In a year where huge antlered bucks seem to be crashing to the ground almost weekly, you knew it had to happen sooner or later.
So, it should come as no surprise to any big buck observer that the two most electrifying words in deer hunting have finally been uttered this fall.
Of course, with the prerequisite word “potential” dutifully inserted before the mere mention of any possible electrifying WR status, I might add.
And just where is this latest WR possibility?
Ohio, the site of the last official world record status to be awarded in the world of whitetail deer hunting.
That buck, of course, was the massive Mike Beatty Buck, a stunning 39-point non-typical deer arrowed in November 2000 by the then 31-year old Xenia, Ohio resident.
At a time when most of the nation watched breathlessly to see whether George W. Bush or Al Gore would win the White House as votes and hanging chads were counted and recounted, the eyes of nearly every deer hunter in North America turned to Greene County, Ohio where Beatty had downed a freak nasty for the ages.
Except that like the circuitous route that took Bush from the Texas’ governor’s mansion to 1600 Pennsylvania Avenue, it took Beatty an equally strange journey to capture the Pope & Young Club’s non-typical world record mark.
Why? Because at the time that Beatty had arrowed the buck sporting a gross score in the 300-inch range, he had done so with a Mathews Z-Lite compound bow with 80% let-off.
So it wasn’t until 2003 (when the Pope & Young Club voted to rescind their previous restriction of allowing no animal into their record book that had been taken with a bow featuring a let-off of more than 65%) that Beatty had his chance to officially enter his deer into the P&Y records and ask for his own version of a “recount.”
Finally, after panel scoring by the P&Y Club in early 2005, the Beatty non-typical buck was given an official net measurement of 294 0/8 inches.
And its rightful spot atop the Pope & Young Club’s non-typical throne.
That was because the Beatty Buck’s official P&Y score was more than enough to beat out the previous P&Y world record benchmark, the 279 7/8 inch Del Austin buck from Nebraska, a world record that had stood since 1962.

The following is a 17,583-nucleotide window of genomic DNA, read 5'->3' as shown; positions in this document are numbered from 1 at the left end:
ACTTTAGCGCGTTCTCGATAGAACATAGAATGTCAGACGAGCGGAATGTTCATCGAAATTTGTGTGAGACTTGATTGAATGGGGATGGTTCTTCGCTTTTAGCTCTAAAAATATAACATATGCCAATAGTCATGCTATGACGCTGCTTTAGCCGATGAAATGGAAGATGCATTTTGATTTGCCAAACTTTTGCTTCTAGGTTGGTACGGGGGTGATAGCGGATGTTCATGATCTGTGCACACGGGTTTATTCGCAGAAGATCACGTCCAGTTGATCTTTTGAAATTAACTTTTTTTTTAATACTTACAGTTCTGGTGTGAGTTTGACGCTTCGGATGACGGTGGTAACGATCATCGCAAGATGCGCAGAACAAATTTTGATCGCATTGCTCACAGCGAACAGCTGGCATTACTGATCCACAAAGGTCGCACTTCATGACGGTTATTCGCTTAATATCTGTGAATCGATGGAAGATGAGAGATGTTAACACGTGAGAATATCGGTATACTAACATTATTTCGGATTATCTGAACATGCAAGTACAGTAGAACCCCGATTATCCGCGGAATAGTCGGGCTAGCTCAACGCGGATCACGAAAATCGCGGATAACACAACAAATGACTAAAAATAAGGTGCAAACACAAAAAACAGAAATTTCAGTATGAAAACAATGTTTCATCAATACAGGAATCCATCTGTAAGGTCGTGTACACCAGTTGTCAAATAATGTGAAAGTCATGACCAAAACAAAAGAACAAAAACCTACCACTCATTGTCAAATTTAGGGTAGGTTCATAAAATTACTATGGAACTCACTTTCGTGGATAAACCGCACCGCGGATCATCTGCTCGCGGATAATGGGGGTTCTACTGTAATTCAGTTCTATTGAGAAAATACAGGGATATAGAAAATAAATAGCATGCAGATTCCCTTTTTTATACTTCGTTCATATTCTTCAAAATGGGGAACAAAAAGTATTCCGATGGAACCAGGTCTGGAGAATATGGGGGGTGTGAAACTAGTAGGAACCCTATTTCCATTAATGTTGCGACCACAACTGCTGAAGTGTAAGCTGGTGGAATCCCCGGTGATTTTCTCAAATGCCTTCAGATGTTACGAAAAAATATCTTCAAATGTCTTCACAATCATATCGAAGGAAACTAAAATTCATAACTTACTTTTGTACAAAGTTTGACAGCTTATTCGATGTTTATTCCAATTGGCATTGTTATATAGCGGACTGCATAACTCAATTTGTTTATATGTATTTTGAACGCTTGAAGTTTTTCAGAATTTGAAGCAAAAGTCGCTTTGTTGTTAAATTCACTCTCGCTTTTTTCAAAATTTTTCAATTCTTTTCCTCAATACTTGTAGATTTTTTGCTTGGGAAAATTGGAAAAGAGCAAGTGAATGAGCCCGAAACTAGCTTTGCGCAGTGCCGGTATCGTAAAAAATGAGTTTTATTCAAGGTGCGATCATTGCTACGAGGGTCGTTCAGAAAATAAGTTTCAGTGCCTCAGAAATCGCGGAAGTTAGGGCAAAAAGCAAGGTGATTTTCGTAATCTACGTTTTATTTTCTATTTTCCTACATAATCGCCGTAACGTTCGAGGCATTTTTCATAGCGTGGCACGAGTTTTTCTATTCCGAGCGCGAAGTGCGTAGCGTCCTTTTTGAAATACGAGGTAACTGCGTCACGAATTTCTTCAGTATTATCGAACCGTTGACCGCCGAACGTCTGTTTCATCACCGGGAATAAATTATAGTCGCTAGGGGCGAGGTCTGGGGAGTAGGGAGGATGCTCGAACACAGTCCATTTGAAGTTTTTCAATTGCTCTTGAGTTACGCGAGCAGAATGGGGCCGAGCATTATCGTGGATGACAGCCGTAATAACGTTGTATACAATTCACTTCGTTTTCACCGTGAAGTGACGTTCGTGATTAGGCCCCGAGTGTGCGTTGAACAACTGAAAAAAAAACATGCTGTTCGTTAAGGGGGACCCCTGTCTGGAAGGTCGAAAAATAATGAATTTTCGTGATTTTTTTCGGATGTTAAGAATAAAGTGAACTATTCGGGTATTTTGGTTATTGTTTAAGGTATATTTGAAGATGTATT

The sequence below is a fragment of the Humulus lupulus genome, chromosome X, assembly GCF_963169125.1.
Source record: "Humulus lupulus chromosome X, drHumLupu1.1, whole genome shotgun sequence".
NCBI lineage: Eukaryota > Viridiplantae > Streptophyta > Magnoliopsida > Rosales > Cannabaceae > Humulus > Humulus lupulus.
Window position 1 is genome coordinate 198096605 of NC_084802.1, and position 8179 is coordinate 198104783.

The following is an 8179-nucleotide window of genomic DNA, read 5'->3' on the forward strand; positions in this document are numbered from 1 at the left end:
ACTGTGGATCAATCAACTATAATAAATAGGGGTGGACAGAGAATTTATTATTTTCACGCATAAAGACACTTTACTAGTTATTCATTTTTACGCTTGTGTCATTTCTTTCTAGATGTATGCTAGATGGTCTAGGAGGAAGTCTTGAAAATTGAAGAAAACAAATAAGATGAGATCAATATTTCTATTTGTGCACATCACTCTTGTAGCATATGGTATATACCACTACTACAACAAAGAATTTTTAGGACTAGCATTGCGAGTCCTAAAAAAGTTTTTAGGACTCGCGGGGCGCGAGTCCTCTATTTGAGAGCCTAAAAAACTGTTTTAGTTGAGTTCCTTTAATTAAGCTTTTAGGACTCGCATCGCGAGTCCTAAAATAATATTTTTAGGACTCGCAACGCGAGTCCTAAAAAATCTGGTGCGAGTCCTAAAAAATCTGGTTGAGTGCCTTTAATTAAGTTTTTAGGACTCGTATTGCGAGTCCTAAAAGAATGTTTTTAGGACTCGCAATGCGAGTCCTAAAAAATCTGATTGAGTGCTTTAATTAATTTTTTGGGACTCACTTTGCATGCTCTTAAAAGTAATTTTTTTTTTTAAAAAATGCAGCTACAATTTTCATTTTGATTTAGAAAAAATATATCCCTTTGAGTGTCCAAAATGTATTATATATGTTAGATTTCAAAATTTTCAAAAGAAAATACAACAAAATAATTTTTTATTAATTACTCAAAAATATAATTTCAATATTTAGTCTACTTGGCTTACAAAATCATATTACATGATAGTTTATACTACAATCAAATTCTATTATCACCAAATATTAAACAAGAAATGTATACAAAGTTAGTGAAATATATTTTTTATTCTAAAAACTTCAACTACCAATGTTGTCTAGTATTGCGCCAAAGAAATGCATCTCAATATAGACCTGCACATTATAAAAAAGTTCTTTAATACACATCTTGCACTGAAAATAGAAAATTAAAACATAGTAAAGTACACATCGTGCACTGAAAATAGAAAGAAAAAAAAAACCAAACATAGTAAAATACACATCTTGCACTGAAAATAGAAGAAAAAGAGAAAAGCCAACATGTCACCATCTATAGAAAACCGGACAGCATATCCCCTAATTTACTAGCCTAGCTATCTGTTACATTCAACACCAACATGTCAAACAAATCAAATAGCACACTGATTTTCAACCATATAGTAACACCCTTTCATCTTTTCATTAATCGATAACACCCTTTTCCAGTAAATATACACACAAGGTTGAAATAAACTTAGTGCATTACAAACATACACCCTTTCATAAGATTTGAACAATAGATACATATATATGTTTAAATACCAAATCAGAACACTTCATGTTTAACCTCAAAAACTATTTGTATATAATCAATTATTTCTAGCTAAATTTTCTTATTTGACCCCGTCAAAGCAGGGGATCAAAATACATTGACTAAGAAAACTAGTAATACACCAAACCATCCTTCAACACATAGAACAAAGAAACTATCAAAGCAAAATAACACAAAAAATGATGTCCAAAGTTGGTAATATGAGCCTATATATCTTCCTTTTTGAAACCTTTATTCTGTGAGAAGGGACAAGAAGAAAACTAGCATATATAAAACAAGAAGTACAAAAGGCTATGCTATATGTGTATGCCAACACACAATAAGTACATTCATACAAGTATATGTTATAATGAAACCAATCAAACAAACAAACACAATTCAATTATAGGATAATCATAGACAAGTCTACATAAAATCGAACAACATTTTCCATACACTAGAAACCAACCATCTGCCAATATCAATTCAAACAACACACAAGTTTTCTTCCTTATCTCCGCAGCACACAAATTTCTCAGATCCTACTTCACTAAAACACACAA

Ok, that was then, what about now?
Well, according to a variety of sources beginning to pick up this buck on their radar, the rumor mill indicates that this massive 2009 buck from Ohio is a potential record book smasher.
So just how big is this Ohio mega-monster taken by this as of yet unknown hunter in an as of yet unknown spot?
(Editor’s Note: the buck is said to be perhaps from Adams County, the same county where the 291 2/8 inches net Jonathon Schmucker “Amish Buck” was killed in November 2006)
Maybe big enough to shock the world.
“Details are sketchy, but this is apparently an Ohio buck that rough scores somewhere north of 320,” says Outdoor Life’s deputy editor Gerald Bethge (also the author of the great book “Advanced Rut Hunting” by The Lyons Press) in “OL’s Big Buck Zone Blog.”
Over at Mike Hanback’s “Big Deer” blog, he writes that this buck will add up in a hurry and that “…I do know it was killed north of Cincy but that is about it.”
If such dimensions prove to be even reasonably accurate, then there is the possibility that this buck could shake up the record book.
And while a 320-figure (which I remind H-365 readers is only a RUMORED figure at this point in time) would fall far short of the current Boone & Crockett Club world record mark of 333 7/8 (the Missouri Monarch found dead outside of St. Louis in 1981) it could potentially challenge an unofficial mark that exists in the B&C Club’s book.
And that mark belongs to the 307 5/8 inch net buck held by Tony Lovsteun, the celebrated Iowa youth who downed the massive non-typical back in 2003 near Albia, Iowa.
While Lovsteun’s buck ranks third all-time in the B&C non-typical rankings, the other two (the #1 Missouri Monarch and the #2 Ohio “Hole-in-the-Horn” Buck) are both entered as pick-ups, meaning that the Lovsteun buck is the largest whitetail ever legally killed by a hunter.
Up until now, anyway.
So where will this supposed 2009 Ohio super-buck fall?
But here’s my take on this Buckeye State freak nasty shown in the above pic: the Ohio buck has two great main beams, a very good spread, and some serious mass and tine length to add up rapidly on the score sheet.
But 300 net-inches is about as rare as it gets in whitetail deer hunting history with only four bucks eclipsing that magical mark.
And frankly, with what appears to me to be just 20-something points total in this picture, I don’t think this deer will add up to such a lofty and rumored number as a potential fifth member of the rarefied air of the 300-inch Big Buck Club.
Mid to perhaps the upper 200s for this buck is my current take, but not over the 300-inch mark, at least in terms of the net number that determines record book entry and positioning.
But I’ve certainly been wrong before and perhaps I will be again in terms of this buck and its final score when all is said and done.
And like I’ve said before, with a mega-buck like this lying in the back of a pick-up, who cares what it will score?!?
Because this bruiser whitetail is indeed the poster-boy for the big buck term of “Freak Nasty“!
S0 congrats to the unknown Buckeye State hunter…and stay tuned for more info on this stunning Ohio deer because I’ll certainly keep digging.